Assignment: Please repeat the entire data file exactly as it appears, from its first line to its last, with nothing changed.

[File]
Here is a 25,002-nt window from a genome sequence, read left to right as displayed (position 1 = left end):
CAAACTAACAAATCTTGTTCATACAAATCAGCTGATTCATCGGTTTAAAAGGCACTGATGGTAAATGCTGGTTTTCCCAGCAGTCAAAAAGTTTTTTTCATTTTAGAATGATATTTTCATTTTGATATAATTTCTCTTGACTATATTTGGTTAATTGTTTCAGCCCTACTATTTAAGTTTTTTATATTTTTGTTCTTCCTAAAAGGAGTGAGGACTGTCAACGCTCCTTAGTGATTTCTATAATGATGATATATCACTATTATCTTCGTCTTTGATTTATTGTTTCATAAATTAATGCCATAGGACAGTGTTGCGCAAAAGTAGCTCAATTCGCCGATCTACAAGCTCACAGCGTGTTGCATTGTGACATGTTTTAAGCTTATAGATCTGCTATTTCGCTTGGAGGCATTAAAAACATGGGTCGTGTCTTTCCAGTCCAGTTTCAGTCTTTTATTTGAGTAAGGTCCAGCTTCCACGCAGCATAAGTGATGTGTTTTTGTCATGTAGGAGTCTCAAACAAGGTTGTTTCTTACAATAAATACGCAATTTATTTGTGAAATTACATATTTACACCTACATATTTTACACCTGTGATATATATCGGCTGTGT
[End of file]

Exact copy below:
Here is a 25,002-nt window from a genome sequence, read left to right as displayed (position 1 = left end):
CAAACTAACAAATCTTGTTCATACAAATCAGCTGATTCATCGGTTTAAAAGGCACTGATGGTAAATGCTGGTTTTCCCAGCAGTCAAAAAGTTTTTTTCATTTTAGAATGATATTTTCATTTTGATATAATTTCTCTTGACTATATTTGGTTAATTGTTTCAGCCCTACTATTTAAGTTTTTTATATTTTTGTTCTTCCTAAAAGGAGTGAGGACTGTCAACGCTCCTTAGTGATTTCTATAATGATGATATATCACTATTATCTTCGTCTTTGATTTATTGTTTCATAAATTAATGCCATAGGACAGTGTTGCGCAAAAGTAGCTCAATTCGCCGATCTACAAGCTCACAGCGTGTTGCATTGTGACATGTTTTAAGCTTATAGATCTGCTATTTCGCTTGGAGGCATTAAAAACATGGGTCGTGTCTTTCCAGTCCAGTTTCAGTCTTTTATTTGAGTAAGGTCCAGCTTCCACGCAGCATAAGTGATGTGTTTTTGTCATGTAGGAGTCTCAAACAAGGTTGTTTCTTACAATAAATACGCAATTTATTTGTGAAATTACATATTTACACCTACATATTTTACACCTGTGATATATATCGGCTGTGT